Swim Trunks That Complement Your Body Type

by Alissa Marrapodi

Whether you're playing beach volleyball, barbecuing at a pool party, or lying horizontal on the deck of a cruise ship, if your swim trunks don't fit your body type, discomfort can monopolize your fun.

The Athlete

If you're athletic or a gym-junkie, consider that fit frames are complemented by shorter inseams -- a 5- or 7-inch length -- and bright, vivid colors. Try wild patterns such as geometrics and florals to show off your midsection and thighs. If your thighs are especially muscular, try wider leg openings with a cut that hits around mid-thigh. Opt in for button or drawstring closures.

The Slim Dude

If your natural build is slim and thin, go with swim trunks that hit above the knee all the way up to mid-thigh, and opt for narrow leg openings and a tailored, slim fit. If you prefer patterns, look for something with horizontal stripes to bulk up your frame, or go retro with geo shapes. Avoid bulky shorts; if your shorts have too much material or are too long, they will make you look smaller with ballooning fabrics. Keep 'em short and slim. Any type of waistband will work on you.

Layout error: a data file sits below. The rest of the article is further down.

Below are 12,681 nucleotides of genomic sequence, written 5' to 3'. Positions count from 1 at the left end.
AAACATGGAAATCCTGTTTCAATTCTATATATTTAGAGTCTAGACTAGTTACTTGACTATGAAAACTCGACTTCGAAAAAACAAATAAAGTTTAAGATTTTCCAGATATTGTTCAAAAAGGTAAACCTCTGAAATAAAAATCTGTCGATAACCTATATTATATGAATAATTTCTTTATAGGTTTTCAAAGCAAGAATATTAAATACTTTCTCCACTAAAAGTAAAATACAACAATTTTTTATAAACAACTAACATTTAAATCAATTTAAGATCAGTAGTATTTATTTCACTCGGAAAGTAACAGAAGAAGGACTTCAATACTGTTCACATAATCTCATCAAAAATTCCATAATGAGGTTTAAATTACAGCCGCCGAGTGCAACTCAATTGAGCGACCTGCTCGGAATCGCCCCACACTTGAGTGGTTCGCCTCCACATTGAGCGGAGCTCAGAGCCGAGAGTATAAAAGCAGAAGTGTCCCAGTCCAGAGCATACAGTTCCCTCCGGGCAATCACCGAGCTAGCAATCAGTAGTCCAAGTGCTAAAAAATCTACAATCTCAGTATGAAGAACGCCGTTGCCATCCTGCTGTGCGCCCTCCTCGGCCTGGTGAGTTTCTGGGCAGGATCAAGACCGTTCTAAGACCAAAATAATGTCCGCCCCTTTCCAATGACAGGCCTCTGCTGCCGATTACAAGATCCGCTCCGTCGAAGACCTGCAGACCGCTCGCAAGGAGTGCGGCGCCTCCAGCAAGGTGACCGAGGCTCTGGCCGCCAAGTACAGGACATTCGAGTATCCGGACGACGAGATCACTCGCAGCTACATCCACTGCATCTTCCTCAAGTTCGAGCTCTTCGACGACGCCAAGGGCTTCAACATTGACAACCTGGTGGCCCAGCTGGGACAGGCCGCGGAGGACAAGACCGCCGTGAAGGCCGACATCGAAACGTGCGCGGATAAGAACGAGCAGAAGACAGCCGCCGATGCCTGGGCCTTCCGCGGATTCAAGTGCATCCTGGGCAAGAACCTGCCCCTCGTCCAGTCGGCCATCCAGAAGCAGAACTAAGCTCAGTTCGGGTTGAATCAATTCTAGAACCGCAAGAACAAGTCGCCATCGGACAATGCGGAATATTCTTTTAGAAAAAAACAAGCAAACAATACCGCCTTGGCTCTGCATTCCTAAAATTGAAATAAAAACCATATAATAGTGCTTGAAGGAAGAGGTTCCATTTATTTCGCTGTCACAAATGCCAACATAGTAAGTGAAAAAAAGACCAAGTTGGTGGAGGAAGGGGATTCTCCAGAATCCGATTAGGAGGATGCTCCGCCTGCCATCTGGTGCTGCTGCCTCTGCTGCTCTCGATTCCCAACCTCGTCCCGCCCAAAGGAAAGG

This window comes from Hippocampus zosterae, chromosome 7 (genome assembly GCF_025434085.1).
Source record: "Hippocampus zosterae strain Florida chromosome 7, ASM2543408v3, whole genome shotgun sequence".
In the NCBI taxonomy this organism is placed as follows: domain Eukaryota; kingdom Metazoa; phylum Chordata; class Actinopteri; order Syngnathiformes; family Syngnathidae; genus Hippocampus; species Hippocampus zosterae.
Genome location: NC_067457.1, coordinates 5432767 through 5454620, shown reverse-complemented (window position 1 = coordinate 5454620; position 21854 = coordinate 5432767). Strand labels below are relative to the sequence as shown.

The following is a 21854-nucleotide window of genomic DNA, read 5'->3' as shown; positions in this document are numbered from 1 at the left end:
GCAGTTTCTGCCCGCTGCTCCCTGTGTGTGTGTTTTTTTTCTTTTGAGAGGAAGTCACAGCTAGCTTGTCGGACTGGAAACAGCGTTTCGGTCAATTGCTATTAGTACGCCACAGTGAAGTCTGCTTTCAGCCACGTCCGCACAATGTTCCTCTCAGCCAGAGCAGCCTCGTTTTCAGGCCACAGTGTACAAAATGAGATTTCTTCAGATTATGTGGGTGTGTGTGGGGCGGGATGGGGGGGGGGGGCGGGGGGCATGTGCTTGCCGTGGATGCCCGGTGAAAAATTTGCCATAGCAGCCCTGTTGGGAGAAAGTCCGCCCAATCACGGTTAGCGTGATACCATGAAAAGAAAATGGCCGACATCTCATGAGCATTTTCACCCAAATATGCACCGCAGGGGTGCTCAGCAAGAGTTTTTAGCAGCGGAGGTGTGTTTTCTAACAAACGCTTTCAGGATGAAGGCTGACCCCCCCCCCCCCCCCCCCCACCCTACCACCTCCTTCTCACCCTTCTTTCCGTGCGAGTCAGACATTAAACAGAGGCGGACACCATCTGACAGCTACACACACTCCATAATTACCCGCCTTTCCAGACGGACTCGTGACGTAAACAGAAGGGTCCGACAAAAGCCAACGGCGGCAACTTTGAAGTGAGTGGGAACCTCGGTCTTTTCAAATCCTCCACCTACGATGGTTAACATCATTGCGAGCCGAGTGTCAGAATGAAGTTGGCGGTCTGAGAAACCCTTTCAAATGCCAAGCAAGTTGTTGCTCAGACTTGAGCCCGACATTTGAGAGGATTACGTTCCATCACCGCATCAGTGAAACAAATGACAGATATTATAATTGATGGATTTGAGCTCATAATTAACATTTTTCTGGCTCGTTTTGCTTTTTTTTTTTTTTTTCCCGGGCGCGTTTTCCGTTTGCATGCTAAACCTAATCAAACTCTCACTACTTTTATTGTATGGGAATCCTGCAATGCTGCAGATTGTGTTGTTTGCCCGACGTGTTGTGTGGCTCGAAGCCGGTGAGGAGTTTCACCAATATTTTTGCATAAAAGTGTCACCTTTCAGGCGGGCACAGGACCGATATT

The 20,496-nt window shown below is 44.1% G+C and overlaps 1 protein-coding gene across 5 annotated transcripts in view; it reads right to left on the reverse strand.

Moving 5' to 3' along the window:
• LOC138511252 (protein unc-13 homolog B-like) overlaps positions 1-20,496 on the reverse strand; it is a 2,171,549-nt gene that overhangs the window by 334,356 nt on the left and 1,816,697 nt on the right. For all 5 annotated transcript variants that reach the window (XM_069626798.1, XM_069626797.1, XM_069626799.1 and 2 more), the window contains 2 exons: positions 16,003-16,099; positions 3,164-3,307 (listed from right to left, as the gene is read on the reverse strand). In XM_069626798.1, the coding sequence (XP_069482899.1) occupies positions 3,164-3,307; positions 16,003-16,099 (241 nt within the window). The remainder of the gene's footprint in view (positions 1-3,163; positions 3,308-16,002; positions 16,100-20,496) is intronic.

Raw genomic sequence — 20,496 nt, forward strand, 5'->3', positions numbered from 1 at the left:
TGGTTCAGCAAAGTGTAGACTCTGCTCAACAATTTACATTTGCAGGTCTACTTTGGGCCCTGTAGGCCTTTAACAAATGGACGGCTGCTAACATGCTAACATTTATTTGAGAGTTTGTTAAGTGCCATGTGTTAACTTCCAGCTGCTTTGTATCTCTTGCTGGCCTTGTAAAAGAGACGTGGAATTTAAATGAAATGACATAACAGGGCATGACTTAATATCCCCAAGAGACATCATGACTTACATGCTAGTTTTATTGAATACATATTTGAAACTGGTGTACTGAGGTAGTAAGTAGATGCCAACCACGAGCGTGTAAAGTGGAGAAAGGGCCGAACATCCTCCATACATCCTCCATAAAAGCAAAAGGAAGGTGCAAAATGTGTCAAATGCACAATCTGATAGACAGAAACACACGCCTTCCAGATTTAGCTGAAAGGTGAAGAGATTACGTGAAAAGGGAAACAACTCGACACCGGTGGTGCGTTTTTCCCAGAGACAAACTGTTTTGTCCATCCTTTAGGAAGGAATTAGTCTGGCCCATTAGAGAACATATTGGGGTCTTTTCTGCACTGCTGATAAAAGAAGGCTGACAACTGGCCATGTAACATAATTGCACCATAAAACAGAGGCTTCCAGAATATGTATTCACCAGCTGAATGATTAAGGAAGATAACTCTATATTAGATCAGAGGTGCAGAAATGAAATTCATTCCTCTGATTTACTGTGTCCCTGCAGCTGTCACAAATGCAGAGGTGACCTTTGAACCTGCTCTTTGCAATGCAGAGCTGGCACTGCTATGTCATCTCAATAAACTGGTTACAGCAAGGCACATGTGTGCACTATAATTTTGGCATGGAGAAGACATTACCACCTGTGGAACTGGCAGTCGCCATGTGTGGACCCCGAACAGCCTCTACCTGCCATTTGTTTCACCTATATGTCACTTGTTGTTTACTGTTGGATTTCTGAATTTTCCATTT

Tips

  • As a rule of thumb for all-sized men, if you're taller, opt in for longer shorts that hit just above the knee; shorter men look best in trunks that hit mid-thigh.

The Big Guy

Bigger body types score with one hard-fast tip: extra length and solid colors go a long way. Opt for swim trunks that hit above the knee in hues like bold orange or a dark blue, or try muted, softer colors such as a tan-and-black combo in a color-blocked pattern. If you're die-hard about patterns, go with a print that is more subtle. Avoid elastic waistbands, as they have the potential to cinch your waist; instead, opt for an adjustable, drawstring closure. Just remember, below-the-knee, baggy swim shorts add on size and weight.

Tips

  • To add perceived length to any suit, try trunks with a vertical stripe(s); this gives the illusion of length.

About the Author

With 10 years of journalism experience, Alissa Marrapodi is the managing editor of Boardroom Journal and Food Product Design. Covering everything from health and nutrition to beauty and fashion, she holds a bachelor's degree in journalism from the Walter Cronkite School of Journalism and Mass Communication at Arizona State University.